Jamaica needs to bring its 'A' game
Damion Mitchell, Assistant News Editor
Jamaica will fail to capitalise on multimillion-dollar business opportunities at major international sporting events if it does not quickly get its act together, local Olympic association boss, Mike Fennell, has warned.
After the island's 2008 Olympic heroics in Beijing, China, the Jamaican Govern-ment conceded that the country was not positioned to maximise earnings from international games.
The Golding administration also promised to implement strategies to prevent a repeat of the Beijing boo-boo for the 2012 Olympics in London, England, where a sizeable expatriate population resides.
But speaking at a Gleaner Editors' Forum last Thursday, Fennell, who is the newspaper's 2010 Honour Award recipient for sports, said he was not impressed with the Government's efforts so far.
"There have been a lot of conversations," Fennell, who is also president of the Commonwealth Games Federation, told the forum.
"We talk glibly about sports and sport tourism, etc, and everybody has a different view on it, but to my mind, I don't think we have a clear understanding about sport and sport tourism," he said.
According to Fennell, while Jamaica's star athletes have built on the gains made at the Beijing Olympics - dubbed the 'Great haul of China', with a record 11 medals - the country has not done enough to promote, market and earn from major sporting events.
After the Beijing Olympics they said:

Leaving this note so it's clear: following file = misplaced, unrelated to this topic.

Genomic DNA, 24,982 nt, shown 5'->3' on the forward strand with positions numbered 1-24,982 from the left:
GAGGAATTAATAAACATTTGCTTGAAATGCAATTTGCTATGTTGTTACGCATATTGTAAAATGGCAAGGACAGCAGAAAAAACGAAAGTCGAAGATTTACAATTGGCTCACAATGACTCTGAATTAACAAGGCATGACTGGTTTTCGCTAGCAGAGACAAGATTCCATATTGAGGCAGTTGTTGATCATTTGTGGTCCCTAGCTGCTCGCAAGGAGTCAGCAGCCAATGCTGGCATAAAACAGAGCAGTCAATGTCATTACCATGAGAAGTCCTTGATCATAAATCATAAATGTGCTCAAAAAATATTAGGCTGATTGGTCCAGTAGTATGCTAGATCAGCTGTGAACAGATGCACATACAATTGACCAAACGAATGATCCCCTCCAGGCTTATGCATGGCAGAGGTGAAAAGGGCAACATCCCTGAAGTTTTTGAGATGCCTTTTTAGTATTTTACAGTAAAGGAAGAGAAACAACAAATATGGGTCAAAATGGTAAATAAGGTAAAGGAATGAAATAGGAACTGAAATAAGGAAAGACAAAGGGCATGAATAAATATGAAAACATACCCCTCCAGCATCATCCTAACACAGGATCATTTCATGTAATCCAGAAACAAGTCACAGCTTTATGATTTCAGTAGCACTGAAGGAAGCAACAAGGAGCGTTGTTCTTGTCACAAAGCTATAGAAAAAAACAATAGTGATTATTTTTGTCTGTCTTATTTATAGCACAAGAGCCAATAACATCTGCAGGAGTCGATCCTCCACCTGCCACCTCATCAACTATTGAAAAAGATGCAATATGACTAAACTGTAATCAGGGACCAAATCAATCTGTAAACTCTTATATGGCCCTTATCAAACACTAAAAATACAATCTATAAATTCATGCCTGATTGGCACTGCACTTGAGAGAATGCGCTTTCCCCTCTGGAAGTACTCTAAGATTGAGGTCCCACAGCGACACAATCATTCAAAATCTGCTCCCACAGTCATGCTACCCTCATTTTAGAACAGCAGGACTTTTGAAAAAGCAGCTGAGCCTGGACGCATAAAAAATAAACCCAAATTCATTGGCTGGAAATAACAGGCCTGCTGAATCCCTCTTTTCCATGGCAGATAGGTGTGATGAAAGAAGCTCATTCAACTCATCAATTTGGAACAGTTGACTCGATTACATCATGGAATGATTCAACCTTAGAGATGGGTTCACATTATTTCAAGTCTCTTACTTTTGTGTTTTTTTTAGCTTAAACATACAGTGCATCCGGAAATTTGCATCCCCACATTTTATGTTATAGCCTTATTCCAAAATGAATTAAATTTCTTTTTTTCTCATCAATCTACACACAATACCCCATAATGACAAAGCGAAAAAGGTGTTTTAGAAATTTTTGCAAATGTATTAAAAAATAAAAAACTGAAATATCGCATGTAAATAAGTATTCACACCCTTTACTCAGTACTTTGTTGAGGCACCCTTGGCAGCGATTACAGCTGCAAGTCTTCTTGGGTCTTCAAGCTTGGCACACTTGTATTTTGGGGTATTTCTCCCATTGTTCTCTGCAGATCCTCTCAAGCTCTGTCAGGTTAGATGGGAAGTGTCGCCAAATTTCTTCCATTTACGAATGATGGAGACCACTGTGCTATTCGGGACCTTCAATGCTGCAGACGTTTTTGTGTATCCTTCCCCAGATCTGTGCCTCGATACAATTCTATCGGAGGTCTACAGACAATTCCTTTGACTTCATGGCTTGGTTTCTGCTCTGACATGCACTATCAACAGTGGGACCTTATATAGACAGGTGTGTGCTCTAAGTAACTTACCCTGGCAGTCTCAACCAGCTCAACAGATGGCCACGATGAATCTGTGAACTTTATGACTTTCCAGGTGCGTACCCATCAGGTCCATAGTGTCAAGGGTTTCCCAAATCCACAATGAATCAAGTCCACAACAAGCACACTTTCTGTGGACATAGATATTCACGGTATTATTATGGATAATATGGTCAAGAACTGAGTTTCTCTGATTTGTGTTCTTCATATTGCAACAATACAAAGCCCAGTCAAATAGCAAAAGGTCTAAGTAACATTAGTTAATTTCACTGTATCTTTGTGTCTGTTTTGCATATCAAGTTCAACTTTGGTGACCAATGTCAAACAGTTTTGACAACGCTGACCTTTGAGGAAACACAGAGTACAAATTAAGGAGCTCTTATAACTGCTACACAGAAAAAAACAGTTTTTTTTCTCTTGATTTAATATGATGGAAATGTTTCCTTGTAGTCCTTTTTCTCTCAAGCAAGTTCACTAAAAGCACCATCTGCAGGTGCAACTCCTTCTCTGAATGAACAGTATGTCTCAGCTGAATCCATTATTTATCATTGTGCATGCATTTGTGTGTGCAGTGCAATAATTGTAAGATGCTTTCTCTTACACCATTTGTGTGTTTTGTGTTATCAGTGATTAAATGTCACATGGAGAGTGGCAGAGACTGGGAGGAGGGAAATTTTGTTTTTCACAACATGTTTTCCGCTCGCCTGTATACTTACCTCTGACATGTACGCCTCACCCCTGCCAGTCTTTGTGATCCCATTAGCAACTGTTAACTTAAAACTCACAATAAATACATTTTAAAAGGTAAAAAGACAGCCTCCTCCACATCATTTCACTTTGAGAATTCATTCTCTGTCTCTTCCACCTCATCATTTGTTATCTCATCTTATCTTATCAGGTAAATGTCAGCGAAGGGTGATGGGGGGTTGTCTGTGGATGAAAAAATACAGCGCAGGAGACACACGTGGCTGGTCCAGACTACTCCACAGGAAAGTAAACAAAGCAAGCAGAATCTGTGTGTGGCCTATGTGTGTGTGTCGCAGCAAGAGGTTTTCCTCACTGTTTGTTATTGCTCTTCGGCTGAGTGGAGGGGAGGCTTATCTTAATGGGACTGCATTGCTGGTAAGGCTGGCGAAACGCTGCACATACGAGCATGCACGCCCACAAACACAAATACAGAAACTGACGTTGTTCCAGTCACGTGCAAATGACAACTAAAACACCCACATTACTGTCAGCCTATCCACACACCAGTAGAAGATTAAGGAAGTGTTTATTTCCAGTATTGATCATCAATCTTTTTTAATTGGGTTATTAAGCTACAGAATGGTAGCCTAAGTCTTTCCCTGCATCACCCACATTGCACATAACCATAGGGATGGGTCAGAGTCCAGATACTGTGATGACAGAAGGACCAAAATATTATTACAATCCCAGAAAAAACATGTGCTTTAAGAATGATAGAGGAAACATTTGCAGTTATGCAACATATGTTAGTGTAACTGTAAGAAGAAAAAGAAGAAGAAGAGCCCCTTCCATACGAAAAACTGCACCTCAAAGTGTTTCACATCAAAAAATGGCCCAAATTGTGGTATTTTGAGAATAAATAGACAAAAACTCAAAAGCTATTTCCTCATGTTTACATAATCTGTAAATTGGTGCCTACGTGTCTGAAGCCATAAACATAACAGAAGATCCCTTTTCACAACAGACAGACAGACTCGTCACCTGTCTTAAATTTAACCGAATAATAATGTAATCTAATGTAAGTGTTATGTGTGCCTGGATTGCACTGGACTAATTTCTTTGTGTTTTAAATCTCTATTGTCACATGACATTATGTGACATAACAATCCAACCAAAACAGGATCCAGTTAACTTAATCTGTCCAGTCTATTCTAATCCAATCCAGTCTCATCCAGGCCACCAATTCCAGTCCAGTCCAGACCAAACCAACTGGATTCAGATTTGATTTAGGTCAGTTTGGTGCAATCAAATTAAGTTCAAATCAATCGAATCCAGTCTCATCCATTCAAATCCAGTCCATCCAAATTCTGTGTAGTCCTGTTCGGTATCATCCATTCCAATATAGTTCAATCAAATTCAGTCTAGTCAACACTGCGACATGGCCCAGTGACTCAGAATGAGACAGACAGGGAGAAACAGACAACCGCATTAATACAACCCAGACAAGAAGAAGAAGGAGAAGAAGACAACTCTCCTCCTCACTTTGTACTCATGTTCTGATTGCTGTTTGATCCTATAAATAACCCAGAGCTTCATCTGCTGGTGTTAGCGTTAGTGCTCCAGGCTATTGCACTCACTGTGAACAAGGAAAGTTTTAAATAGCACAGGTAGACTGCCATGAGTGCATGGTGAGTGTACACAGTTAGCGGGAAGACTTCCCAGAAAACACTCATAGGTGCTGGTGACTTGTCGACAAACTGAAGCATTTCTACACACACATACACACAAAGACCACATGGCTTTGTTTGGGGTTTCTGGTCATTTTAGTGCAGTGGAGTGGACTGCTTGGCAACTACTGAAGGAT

The Beijing experience provides a remarkable opportunity for Jamaica to become the sporting Mecca of the world.
- Prime Minister Bruce Golding, September 16, 2008
Sports tourism will become a major part of the deliverable in tourism and an important medium by which we are going to be bringing more heads to beds, more lookers into bookers, and more feet to the streets of Jamaica.
- Tourism Minister Edmund Bartlett, May 2007.
My ministry is currently undertaking a somewhat ambitious exercise to develop a National Sports Policy for Jamaica. We are taking a somewhat novel approach to treat sport as an industry, with the potential to make a significant contribution to gross domestic product.
- Sports Minister Olivia Grange, September 13, 2008
The name Jamaica remains in the minds and even on the lips of a lot of people around the world, but I am getting the feeling that the value that sport has given Jamaica has not yet quite met the standard requirements to translate into a business ... enough to create additional focus and earnings for the country.
- Carole Beckford, Hospitality Jamaica contributor, November 2008